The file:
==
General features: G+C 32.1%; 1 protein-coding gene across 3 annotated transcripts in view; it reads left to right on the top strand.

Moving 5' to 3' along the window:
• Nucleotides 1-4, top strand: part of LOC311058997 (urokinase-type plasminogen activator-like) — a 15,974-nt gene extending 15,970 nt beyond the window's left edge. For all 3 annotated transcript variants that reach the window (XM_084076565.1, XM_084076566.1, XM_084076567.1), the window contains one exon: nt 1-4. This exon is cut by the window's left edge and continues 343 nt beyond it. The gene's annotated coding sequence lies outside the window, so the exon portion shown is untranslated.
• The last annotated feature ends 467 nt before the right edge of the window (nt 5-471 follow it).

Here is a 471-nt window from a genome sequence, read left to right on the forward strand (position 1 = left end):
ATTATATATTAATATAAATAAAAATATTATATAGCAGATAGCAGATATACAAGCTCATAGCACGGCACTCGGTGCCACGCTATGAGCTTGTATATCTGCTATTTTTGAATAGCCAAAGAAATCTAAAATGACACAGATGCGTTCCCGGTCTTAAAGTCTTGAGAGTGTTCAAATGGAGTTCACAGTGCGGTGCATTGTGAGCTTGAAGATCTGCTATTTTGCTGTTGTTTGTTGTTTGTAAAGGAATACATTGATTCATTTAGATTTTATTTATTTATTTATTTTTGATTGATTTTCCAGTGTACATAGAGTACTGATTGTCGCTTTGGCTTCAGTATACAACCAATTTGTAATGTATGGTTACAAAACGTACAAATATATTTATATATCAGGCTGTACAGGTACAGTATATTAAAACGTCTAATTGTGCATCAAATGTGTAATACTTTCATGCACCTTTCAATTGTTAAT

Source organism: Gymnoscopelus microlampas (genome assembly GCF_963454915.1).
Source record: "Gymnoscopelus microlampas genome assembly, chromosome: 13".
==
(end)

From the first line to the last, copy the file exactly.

General features: G+C 32.1%; 1 protein-coding gene across 3 annotated transcripts in view; it reads left to right on the top strand.

Moving 5' to 3' along the window:
• Nucleotides 1-4, top strand: part of LOC311058997 (urokinase-type plasminogen activator-like) — a 15,974-nt gene extending 15,970 nt beyond the window's left edge. For all 3 annotated transcript variants that reach the window (XM_084076565.1, XM_084076566.1, XM_084076567.1), the window contains one exon: nt 1-4. This exon is cut by the window's left edge and continues 343 nt beyond it. The gene's annotated coding sequence lies outside the window, so the exon portion shown is untranslated.
• The last annotated feature ends 467 nt before the right edge of the window (nt 5-471 follow it).

Here is a 471-nt window from a genome sequence, read left to right on the forward strand (position 1 = left end):
ATTATATATTAATATAAATAAAAATATTATATAGCAGATAGCAGATATACAAGCTCATAGCACGGCACTCGGTGCCACGCTATGAGCTTGTATATCTGCTATTTTTGAATAGCCAAAGAAATCTAAAATGACACAGATGCGTTCCCGGTCTTAAAGTCTTGAGAGTGTTCAAATGGAGTTCACAGTGCGGTGCATTGTGAGCTTGAAGATCTGCTATTTTGCTGTTGTTTGTTGTTTGTAAAGGAATACATTGATTCATTTAGATTTTATTTATTTATTTATTTTTGATTGATTTTCCAGTGTACATAGAGTACTGATTGTCGCTTTGGCTTCAGTATACAACCAATTTGTAATGTATGGTTACAAAACGTACAAATATATTTATATATCAGGCTGTACAGGTACAGTATATTAAAACGTCTAATTGTGCATCAAATGTGTAATACTTTCATGCACCTTTCAATTGTTAAT

Source organism: Gymnoscopelus microlampas (genome assembly GCF_963454915.1).
Source record: "Gymnoscopelus microlampas genome assembly, chromosome: 13".